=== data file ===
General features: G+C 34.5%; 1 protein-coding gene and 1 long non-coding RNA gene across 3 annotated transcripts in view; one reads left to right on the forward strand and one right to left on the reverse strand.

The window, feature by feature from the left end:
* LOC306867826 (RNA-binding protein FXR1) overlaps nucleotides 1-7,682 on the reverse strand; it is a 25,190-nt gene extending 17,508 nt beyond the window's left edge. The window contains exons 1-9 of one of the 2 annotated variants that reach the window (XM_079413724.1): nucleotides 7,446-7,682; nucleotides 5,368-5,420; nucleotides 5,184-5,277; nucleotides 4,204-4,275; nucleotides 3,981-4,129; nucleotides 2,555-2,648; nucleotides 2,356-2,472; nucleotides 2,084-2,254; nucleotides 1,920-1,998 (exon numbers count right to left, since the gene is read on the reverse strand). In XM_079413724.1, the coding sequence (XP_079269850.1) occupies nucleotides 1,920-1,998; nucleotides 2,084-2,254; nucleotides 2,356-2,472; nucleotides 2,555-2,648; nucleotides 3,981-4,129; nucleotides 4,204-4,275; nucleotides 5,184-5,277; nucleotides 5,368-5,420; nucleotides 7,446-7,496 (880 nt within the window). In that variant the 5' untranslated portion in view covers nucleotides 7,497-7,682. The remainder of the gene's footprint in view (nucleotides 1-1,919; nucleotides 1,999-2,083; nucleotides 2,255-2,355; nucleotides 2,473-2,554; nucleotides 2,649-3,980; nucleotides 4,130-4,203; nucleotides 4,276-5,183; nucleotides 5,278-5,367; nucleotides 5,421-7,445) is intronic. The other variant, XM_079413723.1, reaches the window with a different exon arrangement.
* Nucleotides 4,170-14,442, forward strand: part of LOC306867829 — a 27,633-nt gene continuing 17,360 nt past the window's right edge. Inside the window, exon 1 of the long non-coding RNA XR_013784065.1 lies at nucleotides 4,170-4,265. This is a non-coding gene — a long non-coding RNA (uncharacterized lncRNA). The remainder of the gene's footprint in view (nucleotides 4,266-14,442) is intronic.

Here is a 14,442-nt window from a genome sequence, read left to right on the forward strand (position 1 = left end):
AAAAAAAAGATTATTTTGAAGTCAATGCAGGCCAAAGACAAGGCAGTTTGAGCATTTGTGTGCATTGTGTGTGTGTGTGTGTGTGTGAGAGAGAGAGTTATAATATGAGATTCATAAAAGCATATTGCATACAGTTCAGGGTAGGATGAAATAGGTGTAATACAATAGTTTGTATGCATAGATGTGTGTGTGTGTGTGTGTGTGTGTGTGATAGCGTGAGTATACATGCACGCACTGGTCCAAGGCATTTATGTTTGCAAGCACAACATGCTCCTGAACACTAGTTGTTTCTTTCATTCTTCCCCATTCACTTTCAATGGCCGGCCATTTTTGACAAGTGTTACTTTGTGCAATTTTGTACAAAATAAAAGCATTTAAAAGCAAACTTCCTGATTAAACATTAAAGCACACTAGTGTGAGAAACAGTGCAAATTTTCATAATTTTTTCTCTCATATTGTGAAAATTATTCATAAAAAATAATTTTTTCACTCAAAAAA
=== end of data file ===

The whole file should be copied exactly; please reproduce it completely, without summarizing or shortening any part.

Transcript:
General features: G+C 34.5%; 1 protein-coding gene and 1 long non-coding RNA gene across 3 annotated transcripts in view; one reads left to right on the forward strand and one right to left on the reverse strand.

The window, feature by feature from the left end:
* LOC306867826 (RNA-binding protein FXR1) overlaps nucleotides 1-7,682 on the reverse strand; it is a 25,190-nt gene extending 17,508 nt beyond the window's left edge. The window contains exons 1-9 of one of the 2 annotated variants that reach the window (XM_079413724.1): nucleotides 7,446-7,682; nucleotides 5,368-5,420; nucleotides 5,184-5,277; nucleotides 4,204-4,275; nucleotides 3,981-4,129; nucleotides 2,555-2,648; nucleotides 2,356-2,472; nucleotides 2,084-2,254; nucleotides 1,920-1,998 (exon numbers count right to left, since the gene is read on the reverse strand). In XM_079413724.1, the coding sequence (XP_079269850.1) occupies nucleotides 1,920-1,998; nucleotides 2,084-2,254; nucleotides 2,356-2,472; nucleotides 2,555-2,648; nucleotides 3,981-4,129; nucleotides 4,204-4,275; nucleotides 5,184-5,277; nucleotides 5,368-5,420; nucleotides 7,446-7,496 (880 nt within the window). In that variant the 5' untranslated portion in view covers nucleotides 7,497-7,682. The remainder of the gene's footprint in view (nucleotides 1-1,919; nucleotides 1,999-2,083; nucleotides 2,255-2,355; nucleotides 2,473-2,554; nucleotides 2,649-3,980; nucleotides 4,130-4,203; nucleotides 4,276-5,183; nucleotides 5,278-5,367; nucleotides 5,421-7,445) is intronic. The other variant, XM_079413723.1, reaches the window with a different exon arrangement.
* Nucleotides 4,170-14,442, forward strand: part of LOC306867829 — a 27,633-nt gene continuing 17,360 nt past the window's right edge. Inside the window, exon 1 of the long non-coding RNA XR_013784065.1 lies at nucleotides 4,170-4,265. This is a non-coding gene — a long non-coding RNA (uncharacterized lncRNA). The remainder of the gene's footprint in view (nucleotides 4,266-14,442) is intronic.

Here is a 14,442-nt window from a genome sequence, read left to right on the forward strand (position 1 = left end):
AAAAAAAAGATTATTTTGAAGTCAATGCAGGCCAAAGACAAGGCAGTTTGAGCATTTGTGTGCATTGTGTGTGTGTGTGTGTGTGTGAGAGAGAGAGTTATAATATGAGATTCATAAAAGCATATTGCATACAGTTCAGGGTAGGATGAAATAGGTGTAATACAATAGTTTGTATGCATAGATGTGTGTGTGTGTGTGTGTGTGTGTGTGATAGCGTGAGTATACATGCACGCACTGGTCCAAGGCATTTATGTTTGCAAGCACAACATGCTCCTGAACACTAGTTGTTTCTTTCATTCTTCCCCATTCACTTTCAATGGCCGGCCATTTTTGACAAGTGTTACTTTGTGCAATTTTGTACAAAATAAAAGCATTTAAAAGCAAACTTCCTGATTAAACATTAAAGCACACTAGTGTGAGAAACAGTGCAAATTTTCATAATTTTTTCTCTCATATTGTGAAAATTATTCATAAAAAATAATTTTTTCACTCAAAAAA